The first session of the Color Relationships class for Fall 2014 was held on Friday, October 10. Through hands-on exercises, discussion, video, presentation, and worksheets, eleven students experienced the relativity of color and received their first assignment: make one color appear as two. Read the full post for details and class materials.
The assignment for next week, making one color appear as two, is on the bottom half of the sheet above. (The top half is the value deception assignment we covered in class, provided for reference.) Using Adobe Illustrator or the application of your choice, create several solutions to this assignment. (You might want to explore primaries, secondaries, tints, shades, complements…) Export them in PNG format (at least 900x1200px; at most 1200x1600px, 72 ppi resolution) and email them to Karen by 2 pm Thursday. Review the tutorial on creating arrays if needed. If you have access to the Interaction of Color book or app, this exercise comes from chapter IV, “A color has many faces – the relativity of color”.
Midweek update #1
Dick has some hints for you as you tackle the homework assignment for Friday.
He says, “After viewing a few color assignments submitted, it appears that I was not successful in making the following point: Change value by strong VALUE influences. Change HUE with strong color influences. In other words, if the background has little or no strength of VALUE OR HUE, your color change will be limited.”
This web page contains sample solutions to the assignment, and their critique. Would your solutions be the teacher’s choice, or lose points on some criteria?
Midweek update #2
An urgent message from Dick about homework assignments:
To those who may have missed some critical points about this first assignment and the course, I submit, in the wake of some completed works submitted by some members of the class, the following: PLEASE READ WITH CARE!!!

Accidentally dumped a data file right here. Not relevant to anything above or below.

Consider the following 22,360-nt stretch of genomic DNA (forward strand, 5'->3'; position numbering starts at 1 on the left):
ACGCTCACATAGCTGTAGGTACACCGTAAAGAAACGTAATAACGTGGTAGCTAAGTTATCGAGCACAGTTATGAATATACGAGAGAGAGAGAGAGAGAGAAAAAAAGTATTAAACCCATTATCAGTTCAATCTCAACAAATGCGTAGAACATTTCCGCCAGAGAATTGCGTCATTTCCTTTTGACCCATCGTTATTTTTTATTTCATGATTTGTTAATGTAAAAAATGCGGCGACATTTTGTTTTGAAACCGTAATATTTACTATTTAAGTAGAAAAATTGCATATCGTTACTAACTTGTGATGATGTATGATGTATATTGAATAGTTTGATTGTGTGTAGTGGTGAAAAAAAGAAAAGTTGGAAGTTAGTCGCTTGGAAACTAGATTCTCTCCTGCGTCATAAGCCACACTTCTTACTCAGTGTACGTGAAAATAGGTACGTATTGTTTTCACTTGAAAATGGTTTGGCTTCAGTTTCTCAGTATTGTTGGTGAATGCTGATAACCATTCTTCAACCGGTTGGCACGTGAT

- POINT 1: ALL COLORS USED IN CREATING THESE COLOR DECEPTIONS MUST BE CHOSEN FROM A SELF-MADE ARRAY. Review the sample array and subsequent deceptions provided earlier.
- POINT 2: ALL INFLUENCING COLORS OR BACKGROUNDS SHOULD BE DOMINANT IN BOTH VALUE AND HUE, WITH AN EMPHASIS ON THE LATTER.
- POINT 3: THIS COURSE IS ALL ABOUT RELATIONSHIPS. THIS IS WHY THE RELATED COLORS IN YOUR ARRAY PROVIDE THE ONLY COLORS TO BE USED.
- POINT 4: CREATE AS MANY SOLUTIONS YOU WISH, BUT SHOW THE ARRAYS FROM WHICH YOUR COLORS WERE CHOSEN.
Class recap – some key ideas
The purpose of this course is to train you to recognize and create works with colors in relationship. Nature follows rules of relationship. If your work does also, you won’t be creating “freaks”. In the late 19th and early 20th centuries, people with deformities or unusual conditions – “freaks of nature” – were exhibited in freak shows. Dick sees color freaks in artwork everywhere, especially in landscapes, where elements are included that do not follow nature’s laws of relationship. Dick’s classes with Josef Albers at Yale opened his eyes to relationship and forever changed his art and his teaching. Elements in relationship to each other are functional, as a hand functions only because of the relationship of the fingers, thumb, and palm. In art, 1 + 1 equals 3, not 2, because the elements are in relationship to each other.
Learning objective critique in Albers’ classes at Yale was also a revelation for Dick. “I like it” or “it works” or “it’s interesting” are opinions, not critique, and do not help the artist evaluate whether they’ve met the assignment criteria. The assignments in this course have objective criteria that will allow each student to self-critique – to evaluate for themselves how well they’ve completed the assignment.
Dick recreated an experience from his color class at Yale, giving the group (working individually or in pairs) 15 minutes to select three colors from a pack of Color-Aid paper which could be arranged so that one color is made to appear, by contrast with the other colors, as two different colors. Discussing approaches and strategies led to discovering some principles by which colors influence or are influenced.